Mistakes in the Forecasting Hierarchy


Many forecasting software packages support hierarchical forecasting. You define the hierarchical relationship of your products and locations, create forecasts at one or more levels, and then reconcile the forecasts across the full hierarchy.

In a top-down approach, you generate forecasts at the highest level and apportion it down to lower levels. In bottoms-up forecasting, you generate forecasts at the bottom (most granular) level, then aggregate to get the forecasts at higher levels. In the commonly used middle-out approach, you generate forecasts at some intermediate level, sum them up to higher levels, and apportion them down to more granular levels. Here is an example of a forecasting hierarchy:

A worst practice in forecasting hierarchy design is to confuse forecasting requirements with reporting requirements and create overly complex hierarchies in your forecasting system. The hierarchy should only include levels needed for forecasting.

Quite clearly, there are a lot of costs associated with overly rich hierarchies. There is much more data to store and process, slowing down system performance. And there is, overall, more work for the forecast analyst with more levels of forecasts to monitor and maintain.

The usual mistake, made when the forecasting software package is implemented and the hierarchy is defined, is to include levels needed for reporting.

For example, it will be of interest to know how many units of red, green, and blue colored apparel items are forecast so that the appropriate amount of fabric or dye can be procured. Should color, therefore, be a level in the forecasting hierarchy? Probably not, unless there is someone assigned to generate forecasts by color.

The proper approach would be to export item level forecasts to a reporting system, then aggregate the item forecasts according to their color attribute. (This requires, of course, that you maintain master product files that know the color attributes of each item. If you don't have such files already, your issues are much deeper than forecasting, and you shouldn't be wasting time reading this blog.)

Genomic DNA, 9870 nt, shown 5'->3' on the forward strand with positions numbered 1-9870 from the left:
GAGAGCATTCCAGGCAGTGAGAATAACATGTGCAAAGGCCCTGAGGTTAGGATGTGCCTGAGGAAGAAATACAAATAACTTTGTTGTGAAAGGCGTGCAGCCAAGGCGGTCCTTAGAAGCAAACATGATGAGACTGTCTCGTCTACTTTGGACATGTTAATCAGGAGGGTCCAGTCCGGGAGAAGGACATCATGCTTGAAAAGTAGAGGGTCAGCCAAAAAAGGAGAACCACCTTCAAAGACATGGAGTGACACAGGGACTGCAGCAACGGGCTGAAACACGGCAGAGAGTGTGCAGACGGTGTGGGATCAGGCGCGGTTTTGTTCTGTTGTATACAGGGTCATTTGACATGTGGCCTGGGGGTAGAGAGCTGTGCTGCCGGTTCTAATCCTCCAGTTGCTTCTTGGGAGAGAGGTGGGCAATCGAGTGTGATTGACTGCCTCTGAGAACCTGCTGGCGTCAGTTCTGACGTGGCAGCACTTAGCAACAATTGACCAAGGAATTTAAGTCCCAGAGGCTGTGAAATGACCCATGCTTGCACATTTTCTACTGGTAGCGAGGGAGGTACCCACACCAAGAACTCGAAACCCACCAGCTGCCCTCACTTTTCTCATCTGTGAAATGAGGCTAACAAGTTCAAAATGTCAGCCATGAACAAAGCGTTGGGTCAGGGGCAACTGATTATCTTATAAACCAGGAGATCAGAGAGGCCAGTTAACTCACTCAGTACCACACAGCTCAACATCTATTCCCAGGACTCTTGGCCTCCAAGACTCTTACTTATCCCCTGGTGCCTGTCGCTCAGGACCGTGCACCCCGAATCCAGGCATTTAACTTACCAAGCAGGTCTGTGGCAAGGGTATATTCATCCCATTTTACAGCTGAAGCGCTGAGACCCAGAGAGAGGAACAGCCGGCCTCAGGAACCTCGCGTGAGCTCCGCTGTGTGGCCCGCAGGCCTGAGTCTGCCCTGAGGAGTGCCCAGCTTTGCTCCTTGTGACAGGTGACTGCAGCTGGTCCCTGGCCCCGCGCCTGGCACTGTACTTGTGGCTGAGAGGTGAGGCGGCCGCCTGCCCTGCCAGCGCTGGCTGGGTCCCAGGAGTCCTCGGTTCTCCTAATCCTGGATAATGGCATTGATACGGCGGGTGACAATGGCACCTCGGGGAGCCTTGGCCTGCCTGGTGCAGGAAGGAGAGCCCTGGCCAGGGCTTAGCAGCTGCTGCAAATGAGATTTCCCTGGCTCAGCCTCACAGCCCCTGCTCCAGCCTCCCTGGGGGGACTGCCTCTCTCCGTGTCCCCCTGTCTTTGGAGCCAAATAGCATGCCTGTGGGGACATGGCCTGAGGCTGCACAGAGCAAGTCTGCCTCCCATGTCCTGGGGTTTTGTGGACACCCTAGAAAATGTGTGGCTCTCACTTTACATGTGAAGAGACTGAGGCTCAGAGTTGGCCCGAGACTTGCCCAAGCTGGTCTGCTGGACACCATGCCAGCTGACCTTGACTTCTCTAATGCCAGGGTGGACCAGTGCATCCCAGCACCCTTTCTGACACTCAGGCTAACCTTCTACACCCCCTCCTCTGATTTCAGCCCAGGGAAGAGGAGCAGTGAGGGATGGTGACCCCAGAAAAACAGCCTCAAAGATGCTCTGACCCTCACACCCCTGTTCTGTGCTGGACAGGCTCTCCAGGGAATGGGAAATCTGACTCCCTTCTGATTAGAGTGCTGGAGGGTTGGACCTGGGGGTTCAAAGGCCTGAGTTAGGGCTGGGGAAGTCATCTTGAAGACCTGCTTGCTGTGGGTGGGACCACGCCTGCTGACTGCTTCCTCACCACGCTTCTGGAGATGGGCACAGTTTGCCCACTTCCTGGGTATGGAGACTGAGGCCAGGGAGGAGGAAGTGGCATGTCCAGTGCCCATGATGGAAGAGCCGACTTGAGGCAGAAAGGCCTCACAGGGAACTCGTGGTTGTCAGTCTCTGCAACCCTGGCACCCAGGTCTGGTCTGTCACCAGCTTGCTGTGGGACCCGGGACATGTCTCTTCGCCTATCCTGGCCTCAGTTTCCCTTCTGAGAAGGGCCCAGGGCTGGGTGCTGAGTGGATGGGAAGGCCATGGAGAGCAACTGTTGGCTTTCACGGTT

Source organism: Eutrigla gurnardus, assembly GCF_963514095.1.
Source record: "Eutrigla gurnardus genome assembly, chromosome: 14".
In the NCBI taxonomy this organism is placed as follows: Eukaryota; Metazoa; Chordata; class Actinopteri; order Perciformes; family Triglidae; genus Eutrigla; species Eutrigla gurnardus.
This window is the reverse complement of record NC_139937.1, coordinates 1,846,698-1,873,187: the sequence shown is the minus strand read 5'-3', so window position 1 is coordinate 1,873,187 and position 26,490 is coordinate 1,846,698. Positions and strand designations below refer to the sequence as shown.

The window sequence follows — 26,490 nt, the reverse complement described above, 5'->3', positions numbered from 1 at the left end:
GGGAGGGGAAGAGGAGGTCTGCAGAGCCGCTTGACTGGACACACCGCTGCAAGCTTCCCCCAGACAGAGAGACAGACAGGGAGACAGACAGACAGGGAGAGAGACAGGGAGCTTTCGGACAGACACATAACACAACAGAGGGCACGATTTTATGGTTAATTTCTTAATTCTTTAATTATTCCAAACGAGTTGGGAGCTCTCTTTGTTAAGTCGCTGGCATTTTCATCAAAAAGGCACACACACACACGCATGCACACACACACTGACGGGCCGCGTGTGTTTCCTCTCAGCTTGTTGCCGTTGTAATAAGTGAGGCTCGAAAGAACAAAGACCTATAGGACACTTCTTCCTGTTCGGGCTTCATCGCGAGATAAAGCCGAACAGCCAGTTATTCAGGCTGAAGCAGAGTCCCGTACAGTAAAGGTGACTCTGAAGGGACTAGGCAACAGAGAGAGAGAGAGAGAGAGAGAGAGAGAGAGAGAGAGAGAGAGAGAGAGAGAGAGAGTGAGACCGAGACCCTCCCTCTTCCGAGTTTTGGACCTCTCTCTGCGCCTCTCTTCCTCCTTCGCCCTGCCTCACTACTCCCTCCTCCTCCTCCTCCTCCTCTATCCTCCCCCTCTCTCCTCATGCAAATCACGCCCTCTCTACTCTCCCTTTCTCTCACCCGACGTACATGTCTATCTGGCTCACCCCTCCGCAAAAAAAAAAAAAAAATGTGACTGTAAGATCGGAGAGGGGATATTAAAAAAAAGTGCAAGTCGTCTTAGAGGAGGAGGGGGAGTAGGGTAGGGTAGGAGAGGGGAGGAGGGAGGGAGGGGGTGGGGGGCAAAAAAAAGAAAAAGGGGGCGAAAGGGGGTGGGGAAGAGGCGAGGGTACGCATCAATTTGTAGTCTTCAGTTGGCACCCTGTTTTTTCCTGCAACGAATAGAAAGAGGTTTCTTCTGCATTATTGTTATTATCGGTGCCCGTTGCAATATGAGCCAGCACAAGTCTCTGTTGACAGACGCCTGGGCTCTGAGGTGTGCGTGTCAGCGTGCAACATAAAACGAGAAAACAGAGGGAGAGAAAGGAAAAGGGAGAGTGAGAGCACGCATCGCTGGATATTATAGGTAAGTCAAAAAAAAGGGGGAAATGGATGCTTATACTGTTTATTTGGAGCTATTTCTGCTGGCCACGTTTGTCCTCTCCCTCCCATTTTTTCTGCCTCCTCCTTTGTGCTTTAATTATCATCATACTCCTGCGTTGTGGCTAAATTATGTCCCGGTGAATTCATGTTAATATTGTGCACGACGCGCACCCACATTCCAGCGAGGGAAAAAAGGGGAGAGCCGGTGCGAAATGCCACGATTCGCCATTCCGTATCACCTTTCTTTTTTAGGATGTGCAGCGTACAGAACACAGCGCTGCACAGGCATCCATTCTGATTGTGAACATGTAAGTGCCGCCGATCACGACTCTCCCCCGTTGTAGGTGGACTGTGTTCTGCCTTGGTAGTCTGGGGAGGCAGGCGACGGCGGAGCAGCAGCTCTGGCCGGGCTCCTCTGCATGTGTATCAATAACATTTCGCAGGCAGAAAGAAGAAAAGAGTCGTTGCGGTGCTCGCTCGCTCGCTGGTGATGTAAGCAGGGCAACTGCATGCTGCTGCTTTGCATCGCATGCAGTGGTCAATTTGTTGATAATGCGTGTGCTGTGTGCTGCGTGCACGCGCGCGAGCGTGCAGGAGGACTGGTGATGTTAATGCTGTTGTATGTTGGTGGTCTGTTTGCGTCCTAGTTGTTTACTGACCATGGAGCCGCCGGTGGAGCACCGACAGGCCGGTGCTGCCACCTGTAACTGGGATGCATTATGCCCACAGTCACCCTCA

Another common mistake is to include levels at the bottom of the hierarchy that are more granular than necessary for forecasting.

Levels at the bottom of a hierarchy can dramatically increase the amount of data and processing required. Demand at these lowest levels is often very erratic or intermittent, and you probably can’t generate a good forecasting model at that level anyway.

For example, one large retailer has over 30 million store/item combinations, and over half of these sell less than one unit per week. Similarly, in apparel or footwear you may have workable numbers of sales at a style or even style/color level, but demand becomes very sparse when you go down to style/color/size.


In situations where data is very sparse at the most granular levels, it is usually best to focus your forecast modeling at some intermediate level, such as warehouse/item for the retailer, or style/color for the footwear manufacturer. Instead of incorporating the most granular level (store/item or style/color/size) in the forecasting hierarchy, you handle this level separately through inventory management policies, or through size profiling capabilities.

The forecasting hierarchy should only have the levels at which you are producing forecasts (that is, either generating statistical forecasts or making manual overrides). If additional levels are required for reporting, this should be handled outside the forecasting hierarchy. There is no need to encumber your forecasting system with extraneous levels.


About Author

Mike Gilliland

Product Marketing Manager

Michael Gilliland is a longtime business forecasting practitioner and formerly a Product Marketing Manager for SAS Forecasting. He is on the Board of Directors of the International Institute of Forecasters, and is Associate Editor of their practitioner journal Foresight: The International Journal of Applied Forecasting. Mike is author of The Business Forecasting Deal (Wiley, 2010) and former editor of the free e-book Forecasting with SAS: Special Collection (SAS Press, 2020). He is principal editor of Business Forecasting: Practical Problems and Solutions (Wiley, 2015) and Business Forecasting: The Emerging Role of Artificial Intelligence and Machine Learning (Wiley, 2021). In 2017 Mike received the Institute of Business Forecasting's Lifetime Achievement Award. In 2021 his paper "FVA: A Reality Check on Forecasting Practices" was inducted into the Foresight Hall of Fame. Mike initiated The Business Forecasting Deal blog in 2009 to help expose the seamy underbelly of forecasting practice, and to provide practical solutions to its most vexing problems.

Back to Top